Stack requirements, why is it so big?

Joel Sherrill joel.sherrill at
Mon May 8 13:48:04 UTC 2000

Ok.  Some more information and a hint as to some future
work that can be done to help things out further. :)

+ Using confdefs.h, if you do not specify the number
  of tasks/threads, then for each API you enable, the
  default number of tasks/threads for that API is 10.
  This results in 80K reserved for stack with just
  the Classic API enabled and a minimum stack of 10K.

  Solution:  When concerned about memory, specify the
  real number of tasks/threads you require.  If you enable
  posix but don't need posix threads, then the confdefs.h
  default adds a lot of memory.

+ Again using confdefs.h, the default number of file
  descriptors is 20.  This is probably too high for
  many applications.  The constant is
  you need 3 for stdin, out, and error plus extras
  for sockets, in-memory files, and ttftp client

+ If not using the In-Memory Filsystem for anything
  except device names, then define 
  gives you a subset of the IMFS that is functionally
  comparable to the 4.0 filesystem functionality.

Try those and see how much it changes. :)

Most of confdefs.h constants default to 0 so don't
contribute to bloat.  confdefs.h is trying to strike
a balance between useful defaults and bloat. :)

Longer term fixes that have been kicked around
inside OAR and could be implemented given some
sponsorship <hint, hint out there :)>:

+ user configurable minimum stack size.  This would
  allow you to lower the 8K to whatever is really
  appropriate for your application.

+ Use stack established by BSP at system startup
  for IDLE task stack.  This would save a task stack.

+ Configurable maximum number of priorities between
  2 and 255.  The implementation of the ready chain
  is an array of Chains -- one per priority, allocated
  from the Workspace.

+ Ability to instantiate application specific 
  tailored version of the "initialize executive"
  sequence.  This would let you avoid even calling
  the initialization routine for managers you do
  not require in your application.  Thus you would
  not include their data or workspace allocations.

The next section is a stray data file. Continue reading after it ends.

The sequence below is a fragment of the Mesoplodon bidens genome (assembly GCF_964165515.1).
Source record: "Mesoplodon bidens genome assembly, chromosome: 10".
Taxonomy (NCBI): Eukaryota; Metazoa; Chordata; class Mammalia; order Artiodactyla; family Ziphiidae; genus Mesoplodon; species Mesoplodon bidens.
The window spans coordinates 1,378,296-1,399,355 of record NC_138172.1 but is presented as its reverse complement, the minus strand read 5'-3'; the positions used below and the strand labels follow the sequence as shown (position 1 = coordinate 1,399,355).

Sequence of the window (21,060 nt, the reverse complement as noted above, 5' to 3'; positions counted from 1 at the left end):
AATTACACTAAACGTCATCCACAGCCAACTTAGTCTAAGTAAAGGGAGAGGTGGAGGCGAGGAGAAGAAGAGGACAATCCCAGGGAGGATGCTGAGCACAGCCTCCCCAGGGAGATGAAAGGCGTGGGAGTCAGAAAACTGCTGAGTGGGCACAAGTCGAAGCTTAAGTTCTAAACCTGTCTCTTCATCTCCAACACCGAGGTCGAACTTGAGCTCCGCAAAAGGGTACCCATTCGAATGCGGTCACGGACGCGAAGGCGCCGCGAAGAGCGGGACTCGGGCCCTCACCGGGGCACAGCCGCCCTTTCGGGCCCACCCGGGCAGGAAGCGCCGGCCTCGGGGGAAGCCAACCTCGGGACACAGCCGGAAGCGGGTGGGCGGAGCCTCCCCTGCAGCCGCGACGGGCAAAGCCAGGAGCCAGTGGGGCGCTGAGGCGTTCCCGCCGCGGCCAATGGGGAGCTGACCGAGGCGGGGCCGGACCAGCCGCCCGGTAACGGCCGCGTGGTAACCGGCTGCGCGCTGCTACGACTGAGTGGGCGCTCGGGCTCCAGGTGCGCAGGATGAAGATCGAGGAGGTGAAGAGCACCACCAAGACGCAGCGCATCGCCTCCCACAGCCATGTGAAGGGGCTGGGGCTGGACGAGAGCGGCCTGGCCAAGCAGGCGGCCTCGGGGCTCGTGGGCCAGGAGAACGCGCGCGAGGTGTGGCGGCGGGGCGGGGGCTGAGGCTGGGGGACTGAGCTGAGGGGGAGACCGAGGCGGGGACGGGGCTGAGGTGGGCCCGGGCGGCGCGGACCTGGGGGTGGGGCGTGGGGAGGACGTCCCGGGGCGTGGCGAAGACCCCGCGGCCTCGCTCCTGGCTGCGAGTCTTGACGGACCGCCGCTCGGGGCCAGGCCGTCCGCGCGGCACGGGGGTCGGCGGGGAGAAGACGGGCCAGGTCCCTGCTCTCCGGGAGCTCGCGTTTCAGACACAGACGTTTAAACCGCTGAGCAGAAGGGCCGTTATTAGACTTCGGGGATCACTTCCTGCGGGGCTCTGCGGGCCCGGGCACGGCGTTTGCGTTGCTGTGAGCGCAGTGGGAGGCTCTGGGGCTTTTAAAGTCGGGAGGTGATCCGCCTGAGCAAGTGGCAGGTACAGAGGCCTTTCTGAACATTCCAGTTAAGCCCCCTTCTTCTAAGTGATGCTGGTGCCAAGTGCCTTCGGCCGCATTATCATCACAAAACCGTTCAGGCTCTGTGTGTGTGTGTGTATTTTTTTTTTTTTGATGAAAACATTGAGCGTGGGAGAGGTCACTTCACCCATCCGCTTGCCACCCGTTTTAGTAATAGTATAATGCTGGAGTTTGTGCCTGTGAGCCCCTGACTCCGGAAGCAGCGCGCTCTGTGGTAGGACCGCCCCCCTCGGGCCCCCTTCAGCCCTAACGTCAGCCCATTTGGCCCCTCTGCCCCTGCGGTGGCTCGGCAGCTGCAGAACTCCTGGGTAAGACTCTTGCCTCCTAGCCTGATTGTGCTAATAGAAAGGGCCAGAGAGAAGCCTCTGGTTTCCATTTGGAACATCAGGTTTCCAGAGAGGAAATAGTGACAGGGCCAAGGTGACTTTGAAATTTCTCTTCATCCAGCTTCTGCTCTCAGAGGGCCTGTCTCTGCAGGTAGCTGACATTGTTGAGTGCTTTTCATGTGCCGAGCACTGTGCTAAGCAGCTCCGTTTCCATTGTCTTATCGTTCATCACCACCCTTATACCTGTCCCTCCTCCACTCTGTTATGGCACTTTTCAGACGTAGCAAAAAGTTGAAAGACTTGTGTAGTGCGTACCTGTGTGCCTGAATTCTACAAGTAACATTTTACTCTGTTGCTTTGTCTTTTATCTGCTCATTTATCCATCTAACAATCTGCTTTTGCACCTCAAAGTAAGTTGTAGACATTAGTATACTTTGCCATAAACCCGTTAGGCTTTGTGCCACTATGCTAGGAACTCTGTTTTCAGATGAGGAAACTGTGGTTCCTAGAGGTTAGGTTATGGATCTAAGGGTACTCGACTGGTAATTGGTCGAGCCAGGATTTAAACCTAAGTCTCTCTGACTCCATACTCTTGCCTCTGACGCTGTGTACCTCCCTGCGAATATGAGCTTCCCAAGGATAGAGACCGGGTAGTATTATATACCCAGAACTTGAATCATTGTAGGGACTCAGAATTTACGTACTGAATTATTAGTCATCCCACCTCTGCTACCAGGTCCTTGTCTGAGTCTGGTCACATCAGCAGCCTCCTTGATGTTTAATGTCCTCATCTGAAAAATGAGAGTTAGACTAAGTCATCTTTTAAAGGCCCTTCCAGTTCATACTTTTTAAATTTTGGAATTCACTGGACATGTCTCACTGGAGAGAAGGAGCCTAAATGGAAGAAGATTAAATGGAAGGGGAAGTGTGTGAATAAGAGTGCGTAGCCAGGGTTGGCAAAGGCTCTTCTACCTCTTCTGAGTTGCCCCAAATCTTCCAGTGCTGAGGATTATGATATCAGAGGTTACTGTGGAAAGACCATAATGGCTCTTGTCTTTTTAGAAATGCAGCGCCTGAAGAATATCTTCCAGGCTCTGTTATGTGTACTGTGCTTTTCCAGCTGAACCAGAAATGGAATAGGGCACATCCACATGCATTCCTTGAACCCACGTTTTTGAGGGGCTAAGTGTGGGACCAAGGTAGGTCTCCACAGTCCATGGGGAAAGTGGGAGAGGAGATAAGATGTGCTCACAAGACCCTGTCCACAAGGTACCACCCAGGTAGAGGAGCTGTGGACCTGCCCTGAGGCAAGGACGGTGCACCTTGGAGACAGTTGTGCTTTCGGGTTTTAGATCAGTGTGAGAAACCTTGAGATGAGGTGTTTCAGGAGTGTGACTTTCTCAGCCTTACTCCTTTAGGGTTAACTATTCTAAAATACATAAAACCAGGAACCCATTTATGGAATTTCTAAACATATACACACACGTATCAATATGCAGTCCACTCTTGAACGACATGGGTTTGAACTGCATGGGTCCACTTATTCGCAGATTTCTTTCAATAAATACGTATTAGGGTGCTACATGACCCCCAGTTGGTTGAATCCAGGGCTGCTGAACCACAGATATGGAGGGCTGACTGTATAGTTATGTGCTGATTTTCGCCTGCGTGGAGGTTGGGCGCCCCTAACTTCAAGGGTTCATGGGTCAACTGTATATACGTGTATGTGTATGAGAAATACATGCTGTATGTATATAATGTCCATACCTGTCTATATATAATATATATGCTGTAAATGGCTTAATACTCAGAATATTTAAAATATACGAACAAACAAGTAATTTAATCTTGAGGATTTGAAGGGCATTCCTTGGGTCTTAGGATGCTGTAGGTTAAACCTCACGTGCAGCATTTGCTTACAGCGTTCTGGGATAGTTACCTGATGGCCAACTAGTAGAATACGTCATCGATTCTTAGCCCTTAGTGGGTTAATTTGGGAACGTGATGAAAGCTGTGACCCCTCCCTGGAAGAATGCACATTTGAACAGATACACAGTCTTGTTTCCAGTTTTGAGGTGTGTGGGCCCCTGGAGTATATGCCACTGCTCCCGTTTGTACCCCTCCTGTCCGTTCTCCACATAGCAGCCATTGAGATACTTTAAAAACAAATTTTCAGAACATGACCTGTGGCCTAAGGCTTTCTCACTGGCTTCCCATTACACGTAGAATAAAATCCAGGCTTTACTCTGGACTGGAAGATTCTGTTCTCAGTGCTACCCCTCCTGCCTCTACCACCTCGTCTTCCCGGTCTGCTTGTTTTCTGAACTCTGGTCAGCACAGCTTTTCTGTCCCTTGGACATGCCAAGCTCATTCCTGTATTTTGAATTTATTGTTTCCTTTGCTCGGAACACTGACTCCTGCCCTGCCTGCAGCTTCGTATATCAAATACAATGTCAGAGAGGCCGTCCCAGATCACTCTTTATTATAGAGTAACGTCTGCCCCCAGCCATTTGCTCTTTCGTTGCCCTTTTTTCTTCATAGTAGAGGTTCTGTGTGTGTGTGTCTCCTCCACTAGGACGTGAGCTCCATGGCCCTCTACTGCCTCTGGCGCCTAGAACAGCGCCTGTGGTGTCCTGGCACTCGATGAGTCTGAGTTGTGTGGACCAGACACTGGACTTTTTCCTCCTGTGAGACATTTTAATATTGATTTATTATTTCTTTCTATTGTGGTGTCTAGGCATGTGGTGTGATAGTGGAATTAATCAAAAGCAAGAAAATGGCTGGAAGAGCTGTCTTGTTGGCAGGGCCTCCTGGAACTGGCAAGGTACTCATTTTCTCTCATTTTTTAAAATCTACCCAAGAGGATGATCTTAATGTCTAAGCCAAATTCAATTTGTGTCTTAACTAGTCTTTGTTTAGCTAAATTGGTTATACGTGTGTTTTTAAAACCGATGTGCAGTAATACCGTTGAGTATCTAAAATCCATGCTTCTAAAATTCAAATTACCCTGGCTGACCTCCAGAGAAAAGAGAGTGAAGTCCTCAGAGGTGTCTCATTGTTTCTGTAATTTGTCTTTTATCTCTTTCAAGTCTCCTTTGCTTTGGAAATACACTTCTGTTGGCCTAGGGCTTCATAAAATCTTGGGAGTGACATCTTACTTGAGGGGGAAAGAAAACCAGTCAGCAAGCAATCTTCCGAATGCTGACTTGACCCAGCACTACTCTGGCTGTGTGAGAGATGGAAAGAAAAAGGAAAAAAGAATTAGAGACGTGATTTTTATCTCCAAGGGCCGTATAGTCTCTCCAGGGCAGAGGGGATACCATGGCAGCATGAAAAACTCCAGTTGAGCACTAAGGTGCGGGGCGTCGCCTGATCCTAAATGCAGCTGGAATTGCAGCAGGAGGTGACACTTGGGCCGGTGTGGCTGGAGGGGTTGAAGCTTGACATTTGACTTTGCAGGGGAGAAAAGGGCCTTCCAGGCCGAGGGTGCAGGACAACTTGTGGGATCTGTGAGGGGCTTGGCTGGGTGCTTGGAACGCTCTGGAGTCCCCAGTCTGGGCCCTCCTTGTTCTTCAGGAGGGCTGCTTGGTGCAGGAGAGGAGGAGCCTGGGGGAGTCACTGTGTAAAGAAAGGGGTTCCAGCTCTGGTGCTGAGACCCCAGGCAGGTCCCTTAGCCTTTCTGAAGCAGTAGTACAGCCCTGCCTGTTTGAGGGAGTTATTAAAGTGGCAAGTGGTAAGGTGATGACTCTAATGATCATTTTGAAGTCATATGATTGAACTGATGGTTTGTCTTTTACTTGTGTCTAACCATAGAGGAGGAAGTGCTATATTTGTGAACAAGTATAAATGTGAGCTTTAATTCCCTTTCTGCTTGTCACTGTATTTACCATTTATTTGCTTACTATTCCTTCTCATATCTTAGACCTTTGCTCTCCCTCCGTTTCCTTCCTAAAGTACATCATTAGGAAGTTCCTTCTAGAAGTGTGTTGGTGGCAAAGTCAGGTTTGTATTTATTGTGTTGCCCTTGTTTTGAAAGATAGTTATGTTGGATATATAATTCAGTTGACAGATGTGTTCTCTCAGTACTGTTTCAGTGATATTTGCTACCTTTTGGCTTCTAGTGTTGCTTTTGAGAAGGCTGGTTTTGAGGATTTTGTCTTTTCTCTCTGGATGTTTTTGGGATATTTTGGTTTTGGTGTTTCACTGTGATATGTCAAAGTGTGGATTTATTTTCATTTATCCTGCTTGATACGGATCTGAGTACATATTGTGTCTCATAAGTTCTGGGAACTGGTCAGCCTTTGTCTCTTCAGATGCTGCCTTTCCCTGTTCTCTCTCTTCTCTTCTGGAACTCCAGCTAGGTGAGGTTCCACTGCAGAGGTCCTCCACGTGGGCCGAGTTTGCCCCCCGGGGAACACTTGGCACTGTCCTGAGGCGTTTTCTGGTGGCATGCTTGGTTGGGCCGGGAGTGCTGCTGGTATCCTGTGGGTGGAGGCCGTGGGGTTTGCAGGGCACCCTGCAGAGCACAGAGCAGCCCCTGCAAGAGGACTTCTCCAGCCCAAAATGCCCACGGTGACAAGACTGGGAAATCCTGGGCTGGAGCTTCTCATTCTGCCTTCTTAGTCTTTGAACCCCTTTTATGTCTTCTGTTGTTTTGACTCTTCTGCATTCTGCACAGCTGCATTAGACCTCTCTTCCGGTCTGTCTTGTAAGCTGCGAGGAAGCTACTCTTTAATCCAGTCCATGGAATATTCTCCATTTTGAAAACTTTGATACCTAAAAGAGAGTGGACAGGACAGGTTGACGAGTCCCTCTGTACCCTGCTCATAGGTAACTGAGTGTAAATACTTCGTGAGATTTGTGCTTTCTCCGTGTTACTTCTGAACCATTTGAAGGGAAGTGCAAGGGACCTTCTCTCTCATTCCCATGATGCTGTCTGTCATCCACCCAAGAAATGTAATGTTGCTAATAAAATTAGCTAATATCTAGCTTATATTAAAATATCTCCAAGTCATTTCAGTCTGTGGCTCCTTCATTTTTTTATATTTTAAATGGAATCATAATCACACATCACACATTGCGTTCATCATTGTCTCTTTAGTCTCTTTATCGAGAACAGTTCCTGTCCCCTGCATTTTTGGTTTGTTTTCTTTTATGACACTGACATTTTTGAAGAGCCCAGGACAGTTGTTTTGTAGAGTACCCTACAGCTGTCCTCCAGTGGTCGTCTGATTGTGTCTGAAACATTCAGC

Between the things listed above and some others I did not
mention, the RAM footprint can drop considerably.

I don't think anyone has really mentioned it on the
list but I would like to see reports on code space
requirement changes since 4.0.  I think great strides
have been made there.  There were some dependencies
that had crept in that made applications pull in some
surprising code. :)

Leon Pollak wrote:
> Hello, all.
>     My application has 16 tasks, which means that, using default
> STACK_MINIMUM_SIZE definition (which is 8K for powerpc cpu MPC860), I
> must have RTEMS workspace size >> 112K.
>     I can't use less because the 'thread create" process checks this and
> forces the default minimum size to be used.
>     Having the following numbers for code:
> librtems_g - 86K
> libcsupport - 14k
> libc    - 10k
> my application 110K
> my data - 145K
>     this means that I have no memory in my 512K RAM. And all this before
> the networking, which I didn't incorporate yet (but for which I have
> another bank of 512K RAM).
>     Now, in this connection, I have two questions:
> 1. What are the ideas behind this default definition of the stack to 8K?
> The old version of C Application Supplement for 68020 that I have says
> that 331 byte is enough. I wasn't able to find the corresponding
> document for powerpc. Does it exist?
> 2. If the figures I mentioned are approximately correct, how do the
> people use networking? How much RAM do you have?
> I shall be very thankful for the clarification.
> leonp at

Joel Sherrill, Ph.D.             Director of Research & Development
joel at                 On-Line Applications Research
Ask me about RTEMS: a free RTOS  Huntsville AL 35805
   Support Available             (256) 722-9985

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